The state also will spend an additional $2.1 billion on schools to implement the Local Control Funding Formula, Brown’s plan to spend more money on low-income school districts, minority and immigrant student populations, and non-English speaking students. To do that, Brown said he will take some of the current education funding from the better-performing schools.

I wrote about this in “Gov. Brown calls for redistribution of school funding,” when Brown cited a lack of civil rights and social inequities as what is wrong with California public schools.

Race to the bottom

According to Izumi, President Obama “strong-armed the states into adopting these Common Core standards through a number of devices, principally through the Race to the Top competition for federal grants.”

The Race to the Top $4 billion grant scheme was awarded to states “leading coherent, compelling, and comprehensive education reform.” The grant was authorized under the federal “stimulus” program, the American Recovery and Reinvestment Act of 2009.

According to Izumi, the federal and state Departments of Education had developed numerous experimental educational programs promising to be reform breakthroughs in education. But the reforms were later discarded as failures, wasting large amounts of the taxpayers’ money.

Not all schools can play

Izumi said all tests have to be given by computer. But not all schools districts will be able to participate in the new MAPP testing. And Torlekson’s California Department of Education has no idea how many school districts don’t have computer systems.

Izumi warned, “Some kids may not get any testing.”


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  1. Ulysses Uhaul
    Ulysses Uhaul 15 October, 2013, 15:03

    Good news…..Johnny can go back to making zip guns, creative cocaine wrapping and extorting lunch money from your kids.

    Reply this comment
  2. us citizen
    us citizen 15 October, 2013, 15:24

    Ah yes, the dumbing down of students, but once again. You KNOW why they cant pass tests, and yet no one is saying it…………there are tooooo many illegals in the schools that have to be coddled because they dont understand English and hold everyone else back.

    Reply this comment
  3. Queeg
    Queeg 15 October, 2013, 22:04

    Shocking and who would have known.

    Reply this comment
  4. Pierre Bierre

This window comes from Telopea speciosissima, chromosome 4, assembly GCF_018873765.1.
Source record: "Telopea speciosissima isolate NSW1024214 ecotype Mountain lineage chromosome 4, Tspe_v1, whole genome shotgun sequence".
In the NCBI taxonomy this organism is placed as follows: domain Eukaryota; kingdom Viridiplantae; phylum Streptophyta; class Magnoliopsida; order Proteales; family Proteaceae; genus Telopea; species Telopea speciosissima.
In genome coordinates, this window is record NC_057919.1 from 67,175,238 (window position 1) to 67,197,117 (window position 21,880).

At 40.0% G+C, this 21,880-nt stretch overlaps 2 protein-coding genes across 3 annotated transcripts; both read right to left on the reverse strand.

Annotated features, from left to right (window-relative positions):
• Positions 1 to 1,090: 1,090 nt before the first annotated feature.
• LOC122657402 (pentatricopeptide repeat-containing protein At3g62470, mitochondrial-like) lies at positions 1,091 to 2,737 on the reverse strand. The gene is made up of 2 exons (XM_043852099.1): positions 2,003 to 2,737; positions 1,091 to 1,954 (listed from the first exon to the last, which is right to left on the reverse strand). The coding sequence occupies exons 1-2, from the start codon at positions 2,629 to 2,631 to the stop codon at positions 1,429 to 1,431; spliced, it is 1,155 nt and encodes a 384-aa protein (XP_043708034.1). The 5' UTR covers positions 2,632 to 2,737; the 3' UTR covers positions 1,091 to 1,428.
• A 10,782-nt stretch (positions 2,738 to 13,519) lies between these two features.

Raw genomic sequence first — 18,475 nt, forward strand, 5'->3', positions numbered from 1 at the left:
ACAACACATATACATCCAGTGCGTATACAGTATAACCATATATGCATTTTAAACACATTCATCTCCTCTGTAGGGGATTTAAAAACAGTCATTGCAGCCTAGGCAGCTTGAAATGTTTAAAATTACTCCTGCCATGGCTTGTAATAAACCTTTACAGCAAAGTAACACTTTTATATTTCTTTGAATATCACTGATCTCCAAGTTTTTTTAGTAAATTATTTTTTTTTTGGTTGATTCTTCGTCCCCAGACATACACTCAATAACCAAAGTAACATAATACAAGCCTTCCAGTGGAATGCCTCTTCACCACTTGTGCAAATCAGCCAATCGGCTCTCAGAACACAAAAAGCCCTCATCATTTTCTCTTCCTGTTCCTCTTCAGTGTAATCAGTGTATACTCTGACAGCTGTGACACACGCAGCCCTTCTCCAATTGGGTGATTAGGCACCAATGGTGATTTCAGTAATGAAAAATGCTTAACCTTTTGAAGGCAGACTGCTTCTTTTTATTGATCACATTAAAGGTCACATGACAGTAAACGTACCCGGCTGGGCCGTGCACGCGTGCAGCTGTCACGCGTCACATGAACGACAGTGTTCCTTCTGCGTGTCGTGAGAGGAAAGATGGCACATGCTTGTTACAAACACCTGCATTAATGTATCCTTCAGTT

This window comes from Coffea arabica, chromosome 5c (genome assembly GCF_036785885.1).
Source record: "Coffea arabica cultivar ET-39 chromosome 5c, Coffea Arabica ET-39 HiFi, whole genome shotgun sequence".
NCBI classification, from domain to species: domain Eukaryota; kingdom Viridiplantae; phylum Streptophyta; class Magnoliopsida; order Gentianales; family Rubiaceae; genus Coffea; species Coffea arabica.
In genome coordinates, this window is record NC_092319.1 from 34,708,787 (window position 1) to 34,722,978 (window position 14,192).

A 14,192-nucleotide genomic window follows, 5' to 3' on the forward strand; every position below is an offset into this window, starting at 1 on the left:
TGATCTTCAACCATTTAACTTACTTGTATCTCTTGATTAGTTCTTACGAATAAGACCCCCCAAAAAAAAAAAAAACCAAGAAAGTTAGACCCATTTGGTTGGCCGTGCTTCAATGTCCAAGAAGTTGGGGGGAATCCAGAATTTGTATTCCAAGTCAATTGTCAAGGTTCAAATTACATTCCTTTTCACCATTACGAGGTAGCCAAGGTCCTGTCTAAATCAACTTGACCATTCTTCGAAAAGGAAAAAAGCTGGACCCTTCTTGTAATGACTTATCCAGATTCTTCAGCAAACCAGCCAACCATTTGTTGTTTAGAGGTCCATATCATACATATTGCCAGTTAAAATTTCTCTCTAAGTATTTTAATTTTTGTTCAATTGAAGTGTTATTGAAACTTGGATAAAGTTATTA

Pierre Bierre 14 December, 2013, 21:54

    The great inequalities in family form & function, parental preparedness, and pre-K learning experiences HAVE TO be addressed if we are going to close the “opportunity gap” in CA. The public schools have to begin reaching boys and girls age 7-12 with life path education. The life path choices have to be laid bare to these youngsters, and their consequences for prosperity vs. impoverishment. Yes, some parents’ feelings will be hurt, but it must be emphasized that life path choices ed is only forward-looking — it is NOT about choices made in the past by parents, nor their suitability as parents.

    It is about future choices and plans the children will face, and preparing them to make the choices that the data indicate will bring the most prosperity, health, happiness and readiness to parent themselves.

    The schools have every right and power to teach life-path education that is based on facts and research, not opinions, not traditions, and not anecdotes. Parents who are inclined to push their children into inferior life paths need to be challenged at every step during the formative pre-pubescent years. Students who are resolved about life path choices, and adequately rehearsed for the onset of sexual maturation, knowing what to expect and how to respond, are on their way to restoring a uniformily functioning family in CA.

    Unless educators are willing to tackle life path choices, on-time in the child’s developmental timeframe, all efforts to achieve equity in educational opportunity will continue to frustrate. Leveling the playing field for children requires a generational interval to correct kinship organization dysfunction. To think educators can fix the problem without addressing pre-parenting development is an exercise in boiling the ocean.

    Reply this comment